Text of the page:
During a Nov. 3 town hall meeting on the next fiscal year’s budget held at Malcolm X College, the Chicago City Council’s Progressive Reform Caucus fielded concerns and requests from roughly 60 community members.
Those who spoke during the meeting urged the aldermen to provide financial aid for parents who need daycare, spend more money on workforce development, give incentives for people to clean up vacant lots and invest in healthcare in under-served communities like West Garfield Park.
When Richard M. Daley was mayor, he held town hall-style budget hearings every year, even as critics questioned whether they hearings had any impact on the budgets that got approved. Mayor Rahm Emanuel followed the tradition during his first year in office, in 2011, but he didn’t hold them over the next three years. He held two in 2015 before unveiling the budget proposal, but none this year.
The City Council did hold its own public hearings in all those years, but they were usually scheduled in the late morning or in the early afternoon, when most residents were working. This year, the meeting took place at the tail end of the Nov. 1 City Council meeting, which started at 10:00 a.m.
Over the past few years, the Progressive Caucus held its own hearings in the evenings to fill the gap. This year, they held it at 6:30 p.m. Most of the aldermen that were part of the caucus attended, but the only West Side caucus member, Ald. Chris Taliaferro, was absent. Aldermen Leslie Hairston (5th) and Nicholas Sposato (38th) were absent as well.
Ald. Scott Waguespack (32nd), summarizing some of the Progressive Caucus’s goals this year, touted proposed ordinance that would introduce tougher requirements for spending Tax Increment Financing funds.
He also said that the caucus is trying to implement a Storm water Stress Tax on big box stores and other businesses where storm water tends to accumulate in large quantities, regulate rideshare companies like Uber and Lyft, and work with legislators to push through laws and advance constitutional amendments necessary to create taxes on companies and wealthier residents — such as a graduated income tax, a financial transactions tax and a corporate income tax.
“We have proposed, over the last five years, several different approaches to finding sources of revenue to pay for city expenses and making sure we’re doing the right thing by [residents],” Waguespack said.
The Progressive Caucus aldermen will compile residents’ feedback during the meeting and try to amend the budget before the entire council votes on it.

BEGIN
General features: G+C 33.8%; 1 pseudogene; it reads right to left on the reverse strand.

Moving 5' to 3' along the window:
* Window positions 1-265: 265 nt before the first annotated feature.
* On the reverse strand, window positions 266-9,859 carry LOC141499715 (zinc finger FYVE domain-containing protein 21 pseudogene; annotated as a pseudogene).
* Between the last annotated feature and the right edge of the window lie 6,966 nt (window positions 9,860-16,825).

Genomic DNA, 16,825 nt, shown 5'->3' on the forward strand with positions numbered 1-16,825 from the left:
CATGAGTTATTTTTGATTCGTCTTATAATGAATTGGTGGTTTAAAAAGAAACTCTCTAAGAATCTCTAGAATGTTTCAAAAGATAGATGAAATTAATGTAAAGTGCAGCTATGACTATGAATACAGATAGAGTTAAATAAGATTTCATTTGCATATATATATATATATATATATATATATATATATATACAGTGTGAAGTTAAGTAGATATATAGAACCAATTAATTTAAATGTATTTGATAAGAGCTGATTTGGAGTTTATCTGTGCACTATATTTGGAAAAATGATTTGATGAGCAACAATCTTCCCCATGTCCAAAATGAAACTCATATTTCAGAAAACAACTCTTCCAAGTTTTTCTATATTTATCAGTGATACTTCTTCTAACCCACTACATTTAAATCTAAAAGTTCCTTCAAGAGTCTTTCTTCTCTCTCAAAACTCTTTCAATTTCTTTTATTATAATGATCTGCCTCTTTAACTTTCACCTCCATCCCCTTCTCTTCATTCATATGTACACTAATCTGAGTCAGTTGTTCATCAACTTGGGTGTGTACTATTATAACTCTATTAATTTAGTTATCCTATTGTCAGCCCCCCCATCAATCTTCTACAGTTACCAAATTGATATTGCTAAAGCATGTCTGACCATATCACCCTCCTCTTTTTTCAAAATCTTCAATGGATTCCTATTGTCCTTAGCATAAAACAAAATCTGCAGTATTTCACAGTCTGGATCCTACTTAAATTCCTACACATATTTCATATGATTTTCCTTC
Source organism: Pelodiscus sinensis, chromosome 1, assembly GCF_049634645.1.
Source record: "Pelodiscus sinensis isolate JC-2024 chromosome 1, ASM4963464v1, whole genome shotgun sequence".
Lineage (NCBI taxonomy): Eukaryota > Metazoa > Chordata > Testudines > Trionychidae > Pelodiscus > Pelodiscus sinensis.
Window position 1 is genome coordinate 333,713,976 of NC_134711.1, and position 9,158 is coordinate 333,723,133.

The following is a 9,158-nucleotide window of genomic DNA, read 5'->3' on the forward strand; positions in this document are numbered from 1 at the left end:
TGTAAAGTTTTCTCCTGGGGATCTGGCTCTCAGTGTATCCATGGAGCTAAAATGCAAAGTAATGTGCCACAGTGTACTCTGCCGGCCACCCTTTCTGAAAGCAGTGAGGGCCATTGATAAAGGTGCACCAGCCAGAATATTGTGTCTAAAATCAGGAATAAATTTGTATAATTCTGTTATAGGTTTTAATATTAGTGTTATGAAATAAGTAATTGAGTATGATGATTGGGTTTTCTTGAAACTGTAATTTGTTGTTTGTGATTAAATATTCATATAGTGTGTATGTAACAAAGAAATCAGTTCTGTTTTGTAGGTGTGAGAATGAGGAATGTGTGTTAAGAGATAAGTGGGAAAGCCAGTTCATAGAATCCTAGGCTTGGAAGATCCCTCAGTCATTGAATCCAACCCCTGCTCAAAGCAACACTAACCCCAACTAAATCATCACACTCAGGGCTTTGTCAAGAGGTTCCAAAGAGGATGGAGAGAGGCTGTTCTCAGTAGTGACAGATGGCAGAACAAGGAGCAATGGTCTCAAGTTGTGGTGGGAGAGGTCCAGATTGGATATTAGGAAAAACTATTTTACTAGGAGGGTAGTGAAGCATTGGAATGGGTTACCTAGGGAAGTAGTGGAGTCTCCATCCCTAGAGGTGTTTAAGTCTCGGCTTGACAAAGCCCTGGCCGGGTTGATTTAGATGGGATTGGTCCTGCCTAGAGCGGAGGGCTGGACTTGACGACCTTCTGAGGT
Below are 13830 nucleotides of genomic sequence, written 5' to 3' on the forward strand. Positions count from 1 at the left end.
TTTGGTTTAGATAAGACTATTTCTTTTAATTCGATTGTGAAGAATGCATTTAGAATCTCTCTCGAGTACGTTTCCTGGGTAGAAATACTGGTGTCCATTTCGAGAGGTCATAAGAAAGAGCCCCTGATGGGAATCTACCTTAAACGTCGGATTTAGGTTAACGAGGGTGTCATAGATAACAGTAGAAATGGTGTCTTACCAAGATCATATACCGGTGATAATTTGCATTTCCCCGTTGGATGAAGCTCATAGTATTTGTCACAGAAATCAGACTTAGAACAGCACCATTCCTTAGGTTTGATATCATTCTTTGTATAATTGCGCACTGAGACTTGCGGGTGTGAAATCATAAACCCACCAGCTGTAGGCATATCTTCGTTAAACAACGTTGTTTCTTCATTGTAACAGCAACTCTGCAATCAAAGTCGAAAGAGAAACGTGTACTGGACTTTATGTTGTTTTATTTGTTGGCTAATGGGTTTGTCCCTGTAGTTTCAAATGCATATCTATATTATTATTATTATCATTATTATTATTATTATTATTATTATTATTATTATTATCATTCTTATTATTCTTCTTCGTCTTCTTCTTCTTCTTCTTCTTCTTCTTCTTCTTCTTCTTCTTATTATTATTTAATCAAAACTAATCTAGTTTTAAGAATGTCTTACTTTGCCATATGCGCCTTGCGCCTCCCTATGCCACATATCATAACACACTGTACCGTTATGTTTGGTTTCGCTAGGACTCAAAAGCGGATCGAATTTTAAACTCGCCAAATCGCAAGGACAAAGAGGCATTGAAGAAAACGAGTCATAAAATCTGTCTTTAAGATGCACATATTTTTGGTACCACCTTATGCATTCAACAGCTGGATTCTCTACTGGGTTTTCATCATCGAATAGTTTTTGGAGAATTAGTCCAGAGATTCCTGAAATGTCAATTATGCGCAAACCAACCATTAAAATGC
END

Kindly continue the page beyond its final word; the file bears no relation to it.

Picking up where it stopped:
Several West Side residents offered their opinions during the town hall discussion.
Jamila Wilson, of Austin, urged aldermen to push for something to help families cover childcare costs. She said that she operates Bright Start Home Daycare, located at 5044 W Superior St., and she said that the recent changes in Illinois Department of Health’s Chicago Care Assistance Program, which provides childcare subsidies for low-income families, meant that five out of ten families who sent their kids to her could no longer afford to do it.
“Two parents were denied because they were over the [raised income limit] by $20, and three parents were denied who were trying to go to school, but they no longer qualified,” Wilson said in an interview after the meeting. She urged aldermen to fill the gap.
Austin education activist Dwayne Truss, who fought against the 2013 school closings in the community, argued that citizens should have more involvement in the budget planning process.
“It’s the mayor who prepares the budget,” he said. “I’d love to see, at least in my part of town, more ward-driven discussions on the budget.”
And while Truss said he supports adding more police officers, he noted that the measure isn’t enough.
“With the increase of policing, I don’t see the priority on how we redirect individuals from that type of behavior,” Truss said.
Sel Dunlap, a long-time North Lawndale activist who has been working to clean up the community’s vacant lots and encourage others to do the same, suggested that the aldermen looking into some way to offer college credits to residents who agree to keep a lot clean for three years.
“Cleaning up is the least expensive tool toward economic development,” Dunlap said.